Heart attack waiting to happen
Heart attack waiting to happen
A summary of my last week's training:
(each day had AM 30 min. bike spin @ easy to moderate effort, so 3.5 hours for the week)
Mon. rest (climbing session with new PR for six-finger dead hang 2:03)
Tues. Breakthrough PR hill session mentioned upthread. The interesting thing about these harder hill sessions is that in the moment they don't feel super-strenuous, but there is residual fatigue for days afterwards.
Wed. Six miles with four buildup from 10:00 pace to 8:00 (tempo) pace. Legs felt wrecked on uphills, but overall a solid aerobic effort.
Thurs. off (climbed, some lifting)
Friday. climbed outside for an hour (cold fingers) then stopped at soccer field and set up a couple of 32" traffic cones for repeats of hurdle run-throughs. Ended up going about an hour with maybe 25 reps, leading both right and left leg. Feeling pretty "autopilot" on these, even on still tired legs. 300H or steeple this summer?
Sat. a mile jogging plus drills on a nasty cold windy wet day
Sun. Three miles to/from the track for 10x 50m w/5 min recovery. Pretty cold and a bit slick running in trainers 9.xx consistent effort and times. Happy to have no niggles all week. Finished with a 400 at mile pace. Overall 18 miles running for the week. A solid effort for mid-winter cold and damp.
I also recommend watching camydunks's videos
he posts a lot of his 30m block and 10-20-30m fly times to compare to his competition times, I find these to be very useful
yep, i am sticking to just start and one cone finish for freelap. A 60m distance will tell me enough about start and top speed. Thanks for that clip.
my best 60m comp this season 2022 was 9.11 into a slight headwind.
Face it, inquiring—in athletic terms, 61 is ancient.
I have 5 years on you, so my condition is not necessarily relevant to your situation. I still put on muscle—in fact, I have tried to cut my calories so that I stay lighter, both for better sprints on land, and less resistance/more flexibility in the water. But I’m more or less the same as I ever was, I just don’t want to bulk up.
I understand what you mean when you say you did bodybuilding etc., for sure you had some crazy days in the gym, max pump, huge strength density, rushes of testosterone. I still get that, but not every single time, because some days I dial it back to preserve myself. Also I do only 3 days/week of weights—so while the intensity, strength, and power are still there, the total amount of power and strength work that I do is less than it used to be. I just get the feeling that if I went hard as often as I used to, I would for sure get injured.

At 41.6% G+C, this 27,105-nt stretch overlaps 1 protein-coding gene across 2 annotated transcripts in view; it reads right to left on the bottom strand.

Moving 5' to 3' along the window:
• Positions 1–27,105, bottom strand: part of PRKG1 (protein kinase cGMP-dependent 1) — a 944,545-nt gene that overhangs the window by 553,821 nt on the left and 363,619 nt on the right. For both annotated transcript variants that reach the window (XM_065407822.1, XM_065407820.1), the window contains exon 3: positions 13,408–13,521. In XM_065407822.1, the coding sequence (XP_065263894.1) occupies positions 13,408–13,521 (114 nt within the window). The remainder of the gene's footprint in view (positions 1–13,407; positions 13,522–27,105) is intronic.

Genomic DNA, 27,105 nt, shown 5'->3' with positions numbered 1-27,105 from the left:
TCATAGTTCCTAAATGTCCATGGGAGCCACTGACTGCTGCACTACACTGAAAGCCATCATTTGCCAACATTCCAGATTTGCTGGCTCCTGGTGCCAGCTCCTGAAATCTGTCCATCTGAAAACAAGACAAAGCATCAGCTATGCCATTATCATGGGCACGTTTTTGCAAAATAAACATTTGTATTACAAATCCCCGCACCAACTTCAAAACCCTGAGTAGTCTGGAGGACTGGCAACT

To make up for it, I do lower-intensity, longer stuff: swim for an hour 2500m, bike for an afternoon with my wife, bike in the gym for an hour at 170W indicated, etc.. Would ks for me, like an active, medium-hard recovery.
Diet? Everything good, you name it. I have no idea what encourages T production, but if it’s natural, I eat it: fruits, veggies, pasta, buckwheat, muesli, shredded wheat, mushrooms, milk, cheese, eggs, yogurt, beef, chicken, fish both sashimi and cooked, rice, juice, chocolate, nuts, etc. I will say that I am literally the only person I know of my age who still drinks milk—and I drink a lot of it, maybe a gallon every 2-3 days. In europe I drink a bit less, but there I drink whole, unpasteurized, which is a lot thicker.
My only issue is that I feel that I can sometimes eat too much, and I don’t want to stress my pancreas so much. lol nobody understands how I can eat so much and mot get fat, but sometimes after an heroic meal, I am literally incapacitated. Once the roast was so good that I ate it all, and a bunch of carrots, onions, potatoes, milk, etc, and afterwards I thought that I had maybe ruptured my stomach. Contemplated for a few hours going to emerg, but it settled down, and I had an amazing night’s sleep, was boiling hot all night😁.
I also like small glasses of good port, and 2-3 beers on Friday, always a local microbrew. My beer tolerance has gone way down over the years, and I now only very rarely drink wine or alcohol.
Supps and meds: absolutely nothing, ever. I sense no need at all. I only once tried anything, as I have detailed on here before: a bit of creatine, now maybe 28 years ago. The results were insane to the point where I discontinued it very early, fearing that it had roids in it. Have never touched anything since, it freaked me out. My weightroom bests were set long after that experiment, 10 years later. Long, slow, natural progression worked.